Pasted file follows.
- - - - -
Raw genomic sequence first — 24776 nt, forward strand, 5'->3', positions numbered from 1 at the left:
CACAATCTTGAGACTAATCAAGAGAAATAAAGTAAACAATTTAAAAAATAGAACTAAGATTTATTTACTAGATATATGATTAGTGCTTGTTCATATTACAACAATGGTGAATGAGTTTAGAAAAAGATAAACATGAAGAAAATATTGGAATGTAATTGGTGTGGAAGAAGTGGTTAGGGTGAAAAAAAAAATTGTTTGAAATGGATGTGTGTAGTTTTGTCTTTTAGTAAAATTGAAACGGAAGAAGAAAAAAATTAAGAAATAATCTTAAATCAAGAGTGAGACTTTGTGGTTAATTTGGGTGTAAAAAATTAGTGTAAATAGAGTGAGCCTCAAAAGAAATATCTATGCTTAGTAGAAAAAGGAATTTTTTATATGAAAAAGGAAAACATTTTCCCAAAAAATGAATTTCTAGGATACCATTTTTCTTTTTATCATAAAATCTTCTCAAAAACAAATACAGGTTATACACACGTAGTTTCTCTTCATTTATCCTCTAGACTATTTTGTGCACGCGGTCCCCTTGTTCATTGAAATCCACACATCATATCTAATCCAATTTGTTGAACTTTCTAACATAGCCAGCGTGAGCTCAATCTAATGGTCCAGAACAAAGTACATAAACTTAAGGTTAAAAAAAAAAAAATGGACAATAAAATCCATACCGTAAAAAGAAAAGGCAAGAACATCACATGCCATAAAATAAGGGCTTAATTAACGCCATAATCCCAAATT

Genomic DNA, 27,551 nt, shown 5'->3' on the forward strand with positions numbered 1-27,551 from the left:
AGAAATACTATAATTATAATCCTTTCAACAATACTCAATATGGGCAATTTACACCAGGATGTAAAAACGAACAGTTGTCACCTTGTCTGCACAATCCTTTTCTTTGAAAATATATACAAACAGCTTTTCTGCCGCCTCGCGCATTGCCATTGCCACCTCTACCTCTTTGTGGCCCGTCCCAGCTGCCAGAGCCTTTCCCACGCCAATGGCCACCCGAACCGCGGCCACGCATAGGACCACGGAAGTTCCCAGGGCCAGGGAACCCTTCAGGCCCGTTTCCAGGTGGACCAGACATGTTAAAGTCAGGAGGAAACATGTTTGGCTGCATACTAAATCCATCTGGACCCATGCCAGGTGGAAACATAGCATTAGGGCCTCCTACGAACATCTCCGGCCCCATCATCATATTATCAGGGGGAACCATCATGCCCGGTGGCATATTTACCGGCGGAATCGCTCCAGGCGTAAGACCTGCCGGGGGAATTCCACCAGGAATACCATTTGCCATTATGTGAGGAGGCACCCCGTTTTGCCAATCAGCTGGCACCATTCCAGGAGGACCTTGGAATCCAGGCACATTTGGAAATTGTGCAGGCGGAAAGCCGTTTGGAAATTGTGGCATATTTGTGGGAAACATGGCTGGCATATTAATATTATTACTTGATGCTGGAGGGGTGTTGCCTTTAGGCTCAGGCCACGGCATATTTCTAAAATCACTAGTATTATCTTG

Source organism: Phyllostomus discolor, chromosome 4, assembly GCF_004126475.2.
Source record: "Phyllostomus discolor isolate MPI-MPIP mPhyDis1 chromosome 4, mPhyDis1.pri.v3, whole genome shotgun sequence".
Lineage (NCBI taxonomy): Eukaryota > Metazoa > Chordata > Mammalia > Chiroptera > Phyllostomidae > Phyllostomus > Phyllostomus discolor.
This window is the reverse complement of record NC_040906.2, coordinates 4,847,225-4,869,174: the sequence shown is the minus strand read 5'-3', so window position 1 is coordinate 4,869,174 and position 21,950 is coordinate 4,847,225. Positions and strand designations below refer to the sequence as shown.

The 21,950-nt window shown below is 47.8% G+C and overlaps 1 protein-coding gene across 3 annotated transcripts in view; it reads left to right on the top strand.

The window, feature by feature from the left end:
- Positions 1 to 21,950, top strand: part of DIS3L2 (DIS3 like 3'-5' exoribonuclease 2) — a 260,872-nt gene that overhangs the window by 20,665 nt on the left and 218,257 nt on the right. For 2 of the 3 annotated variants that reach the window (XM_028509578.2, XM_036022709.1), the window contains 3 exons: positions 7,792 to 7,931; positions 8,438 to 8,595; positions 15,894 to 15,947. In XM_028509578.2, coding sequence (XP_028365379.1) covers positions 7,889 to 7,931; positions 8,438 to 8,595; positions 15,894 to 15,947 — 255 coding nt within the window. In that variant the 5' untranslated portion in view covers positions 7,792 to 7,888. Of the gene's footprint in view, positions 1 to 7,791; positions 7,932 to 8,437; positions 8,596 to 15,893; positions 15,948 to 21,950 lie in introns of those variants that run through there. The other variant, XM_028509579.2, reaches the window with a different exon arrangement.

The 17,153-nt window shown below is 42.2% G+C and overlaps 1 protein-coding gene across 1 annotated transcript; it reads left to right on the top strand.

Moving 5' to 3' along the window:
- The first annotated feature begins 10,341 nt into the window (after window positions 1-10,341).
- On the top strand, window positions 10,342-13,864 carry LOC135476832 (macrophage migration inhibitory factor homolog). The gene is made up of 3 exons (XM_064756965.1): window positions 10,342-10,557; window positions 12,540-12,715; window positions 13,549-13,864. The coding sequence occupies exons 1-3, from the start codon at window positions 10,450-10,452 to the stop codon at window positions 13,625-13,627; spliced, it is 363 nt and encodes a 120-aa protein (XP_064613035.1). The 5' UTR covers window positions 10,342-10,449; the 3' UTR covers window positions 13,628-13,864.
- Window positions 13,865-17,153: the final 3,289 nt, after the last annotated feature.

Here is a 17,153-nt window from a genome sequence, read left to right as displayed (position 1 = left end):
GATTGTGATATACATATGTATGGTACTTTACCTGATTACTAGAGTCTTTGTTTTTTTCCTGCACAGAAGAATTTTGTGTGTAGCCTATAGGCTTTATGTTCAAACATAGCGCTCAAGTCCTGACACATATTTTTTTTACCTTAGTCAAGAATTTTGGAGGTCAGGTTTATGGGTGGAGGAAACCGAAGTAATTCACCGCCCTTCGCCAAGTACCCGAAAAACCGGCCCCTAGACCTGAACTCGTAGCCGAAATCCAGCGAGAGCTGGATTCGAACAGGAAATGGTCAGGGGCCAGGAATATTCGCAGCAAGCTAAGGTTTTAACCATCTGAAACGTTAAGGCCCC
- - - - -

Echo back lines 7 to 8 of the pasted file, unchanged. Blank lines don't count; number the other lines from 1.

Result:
Lineage (NCBI taxonomy): Eukaryota > Metazoa > Chordata > Mammalia > Chiroptera > Phyllostomidae > Phyllostomus > Phyllostomus discolor.
This window is the reverse complement of record NC_040906.2, coordinates 4,847,225-4,869,174: the sequence shown is the minus strand read 5'-3', so window position 1 is coordinate 4,869,174 and position 21,950 is coordinate 4,847,225. Positions and strand designations below refer to the sequence as shown.